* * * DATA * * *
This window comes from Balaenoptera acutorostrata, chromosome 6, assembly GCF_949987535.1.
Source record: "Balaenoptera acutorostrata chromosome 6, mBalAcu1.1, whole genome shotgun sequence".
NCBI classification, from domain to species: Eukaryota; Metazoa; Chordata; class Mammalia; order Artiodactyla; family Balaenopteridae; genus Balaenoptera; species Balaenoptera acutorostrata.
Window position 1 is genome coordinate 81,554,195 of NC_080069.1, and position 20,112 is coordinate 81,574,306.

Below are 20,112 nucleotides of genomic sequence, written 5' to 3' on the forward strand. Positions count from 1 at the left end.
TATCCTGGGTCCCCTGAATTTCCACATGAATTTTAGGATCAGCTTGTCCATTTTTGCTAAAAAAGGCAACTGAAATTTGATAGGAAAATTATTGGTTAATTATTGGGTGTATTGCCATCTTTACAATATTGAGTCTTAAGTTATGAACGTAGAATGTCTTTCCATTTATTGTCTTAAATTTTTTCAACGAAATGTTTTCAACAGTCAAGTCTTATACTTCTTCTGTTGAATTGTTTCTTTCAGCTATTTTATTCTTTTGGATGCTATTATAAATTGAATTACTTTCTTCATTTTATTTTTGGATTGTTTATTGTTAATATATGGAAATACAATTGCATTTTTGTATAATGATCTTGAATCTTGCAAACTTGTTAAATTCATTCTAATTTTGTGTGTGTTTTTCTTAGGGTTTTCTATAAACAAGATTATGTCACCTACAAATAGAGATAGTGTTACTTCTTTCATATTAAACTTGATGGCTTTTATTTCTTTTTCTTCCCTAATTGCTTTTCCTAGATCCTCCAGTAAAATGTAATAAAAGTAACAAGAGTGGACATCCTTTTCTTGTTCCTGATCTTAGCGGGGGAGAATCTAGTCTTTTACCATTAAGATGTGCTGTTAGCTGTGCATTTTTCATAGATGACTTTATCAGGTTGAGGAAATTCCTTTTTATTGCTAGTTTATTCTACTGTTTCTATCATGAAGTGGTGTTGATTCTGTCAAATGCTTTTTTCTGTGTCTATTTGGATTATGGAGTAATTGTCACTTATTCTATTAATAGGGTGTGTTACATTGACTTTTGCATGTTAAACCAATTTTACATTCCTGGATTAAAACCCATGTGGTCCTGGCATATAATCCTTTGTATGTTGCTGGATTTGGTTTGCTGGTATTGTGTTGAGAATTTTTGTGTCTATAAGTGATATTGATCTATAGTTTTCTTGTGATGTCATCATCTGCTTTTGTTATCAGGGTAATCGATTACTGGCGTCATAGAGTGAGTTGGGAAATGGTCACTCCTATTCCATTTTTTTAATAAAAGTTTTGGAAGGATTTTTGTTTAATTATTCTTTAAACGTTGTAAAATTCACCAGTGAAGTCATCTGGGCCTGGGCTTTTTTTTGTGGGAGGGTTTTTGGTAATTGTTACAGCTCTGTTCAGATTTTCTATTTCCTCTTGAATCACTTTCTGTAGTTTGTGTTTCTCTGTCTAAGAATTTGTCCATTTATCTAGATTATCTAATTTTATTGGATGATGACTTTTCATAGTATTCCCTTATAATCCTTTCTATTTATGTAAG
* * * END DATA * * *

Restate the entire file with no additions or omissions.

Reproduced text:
This window comes from Balaenoptera acutorostrata, chromosome 6, assembly GCF_949987535.1.
Source record: "Balaenoptera acutorostrata chromosome 6, mBalAcu1.1, whole genome shotgun sequence".
NCBI classification, from domain to species: Eukaryota; Metazoa; Chordata; class Mammalia; order Artiodactyla; family Balaenopteridae; genus Balaenoptera; species Balaenoptera acutorostrata.
Window position 1 is genome coordinate 81,554,195 of NC_080069.1, and position 20,112 is coordinate 81,574,306.

Below are 20,112 nucleotides of genomic sequence, written 5' to 3' on the forward strand. Positions count from 1 at the left end.
TATCCTGGGTCCCCTGAATTTCCACATGAATTTTAGGATCAGCTTGTCCATTTTTGCTAAAAAAGGCAACTGAAATTTGATAGGAAAATTATTGGTTAATTATTGGGTGTATTGCCATCTTTACAATATTGAGTCTTAAGTTATGAACGTAGAATGTCTTTCCATTTATTGTCTTAAATTTTTTCAACGAAATGTTTTCAACAGTCAAGTCTTATACTTCTTCTGTTGAATTGTTTCTTTCAGCTATTTTATTCTTTTGGATGCTATTATAAATTGAATTACTTTCTTCATTTTATTTTTGGATTGTTTATTGTTAATATATGGAAATACAATTGCATTTTTGTATAATGATCTTGAATCTTGCAAACTTGTTAAATTCATTCTAATTTTGTGTGTGTTTTTCTTAGGGTTTTCTATAAACAAGATTATGTCACCTACAAATAGAGATAGTGTTACTTCTTTCATATTAAACTTGATGGCTTTTATTTCTTTTTCTTCCCTAATTGCTTTTCCTAGATCCTCCAGTAAAATGTAATAAAAGTAACAAGAGTGGACATCCTTTTCTTGTTCCTGATCTTAGCGGGGGAGAATCTAGTCTTTTACCATTAAGATGTGCTGTTAGCTGTGCATTTTTCATAGATGACTTTATCAGGTTGAGGAAATTCCTTTTTATTGCTAGTTTATTCTACTGTTTCTATCATGAAGTGGTGTTGATTCTGTCAAATGCTTTTTTCTGTGTCTATTTGGATTATGGAGTAATTGTCACTTATTCTATTAATAGGGTGTGTTACATTGACTTTTGCATGTTAAACCAATTTTACATTCCTGGATTAAAACCCATGTGGTCCTGGCATATAATCCTTTGTATGTTGCTGGATTTGGTTTGCTGGTATTGTGTTGAGAATTTTTGTGTCTATAAGTGATATTGATCTATAGTTTTCTTGTGATGTCATCATCTGCTTTTGTTATCAGGGTAATCGATTACTGGCGTCATAGAGTGAGTTGGGAAATGGTCACTCCTATTCCATTTTTTTAATAAAAGTTTTGGAAGGATTTTTGTTTAATTATTCTTTAAACGTTGTAAAATTCACCAGTGAAGTCATCTGGGCCTGGGCTTTTTTTTGTGGGAGGGTTTTTGGTAATTGTTACAGCTCTGTTCAGATTTTCTATTTCCTCTTGAATCACTTTCTGTAGTTTGTGTTTCTCTGTCTAAGAATTTGTCCATTTATCTAGATTATCTAATTTTATTGGATGATGACTTTTCATAGTATTCCCTTATAATCCTTTCTATTTATGTAAG